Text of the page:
In our modern, busy lives, how we can ensure that we get the very best out of our relationship with aging family members? For, as the wise old bird Eleanor Roosevelt once commented: “Beautiful young people are accidents of nature, but beautiful old people are works of art.”
As lifespans rise and people increasingly choose to bear children later in life, a new demographic phenomena has emerged. Baby boomers have become the “sandwich generation”, caring for both children and aging parents. For many, the dual burden can be overwhelming emotionally, logistically and financially. And the greater the distance between our homes and those of our elderly parents, the greater the strain.
Cross-generational living arrangements do not necessarily mean sharing bathrooms and remote controls, and all the day-to-day strife associated with living under the same roof. From a purely practical point of view, a Granny (and/or Grandpa) Annexe is a gentle yet smart way to manage the transition of the caring role-reversal as parents age. Emotionally speaking, it is a chance to enhance the understanding and bonds between generations.
Any annex offers a generous degree of separation, privacy and independence for all parties, whilst retaining a strong link to the heart of the main house. A Garden Escape annexe ensures both a perfect fit in your chosen location and an interior design that fulfils all the criteria you and your parents may have, right down to the installation of access ramps and grab rails.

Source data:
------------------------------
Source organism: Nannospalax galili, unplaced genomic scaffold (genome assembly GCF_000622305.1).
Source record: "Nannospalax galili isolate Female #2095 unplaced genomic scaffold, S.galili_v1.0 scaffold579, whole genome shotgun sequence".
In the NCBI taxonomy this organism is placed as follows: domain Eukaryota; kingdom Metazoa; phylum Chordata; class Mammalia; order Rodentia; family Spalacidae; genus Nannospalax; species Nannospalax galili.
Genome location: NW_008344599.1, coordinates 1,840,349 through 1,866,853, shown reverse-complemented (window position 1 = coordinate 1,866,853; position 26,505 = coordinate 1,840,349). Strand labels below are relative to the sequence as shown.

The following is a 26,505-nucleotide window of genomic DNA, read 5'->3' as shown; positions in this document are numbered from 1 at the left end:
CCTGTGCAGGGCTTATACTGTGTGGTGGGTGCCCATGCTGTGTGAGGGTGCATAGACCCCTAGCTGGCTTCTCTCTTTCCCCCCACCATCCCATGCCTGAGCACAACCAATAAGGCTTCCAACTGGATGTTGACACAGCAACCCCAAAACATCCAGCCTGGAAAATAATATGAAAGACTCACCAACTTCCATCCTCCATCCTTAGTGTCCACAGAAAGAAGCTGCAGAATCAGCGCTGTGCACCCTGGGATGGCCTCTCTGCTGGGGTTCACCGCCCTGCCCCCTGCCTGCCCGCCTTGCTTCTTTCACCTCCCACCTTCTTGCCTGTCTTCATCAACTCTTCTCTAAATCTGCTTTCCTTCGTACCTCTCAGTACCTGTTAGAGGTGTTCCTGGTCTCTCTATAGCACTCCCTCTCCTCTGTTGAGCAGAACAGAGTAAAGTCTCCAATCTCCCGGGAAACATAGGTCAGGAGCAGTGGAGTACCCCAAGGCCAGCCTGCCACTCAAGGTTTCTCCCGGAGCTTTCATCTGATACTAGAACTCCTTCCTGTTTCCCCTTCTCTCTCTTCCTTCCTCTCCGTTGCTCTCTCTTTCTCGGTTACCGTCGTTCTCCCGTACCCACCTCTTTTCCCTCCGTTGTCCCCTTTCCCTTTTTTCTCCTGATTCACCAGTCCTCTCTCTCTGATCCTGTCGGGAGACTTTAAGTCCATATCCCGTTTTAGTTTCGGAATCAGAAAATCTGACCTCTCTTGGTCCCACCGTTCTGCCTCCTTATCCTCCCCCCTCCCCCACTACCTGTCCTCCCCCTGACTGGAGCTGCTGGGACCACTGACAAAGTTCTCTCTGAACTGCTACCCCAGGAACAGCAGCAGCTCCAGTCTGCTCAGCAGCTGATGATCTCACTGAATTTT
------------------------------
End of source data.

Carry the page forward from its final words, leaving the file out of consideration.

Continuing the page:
We will handle all aspects of the build, including planning permission, and our modular construction approach will result in considerably less mess, noise and disruption than a traditional build. Our use of the very latest in ecologically sound materials and methods create a building that is both beautiful and extremely energy efficient to run. So, for instance, if most of the family are out at work and school during the day, your oldies can crank up the heating without it costing the earth!
Taking care of your family, including your elderly parents, should be thought of as a marathon, not a sprint. It is a journey that can be embarked upon together, before faculties and energy levels become too compromised, while you still have the time to reflect upon the rather lovely Welsh proverb: “Perfect love sometimes does not come until the first grandchild.”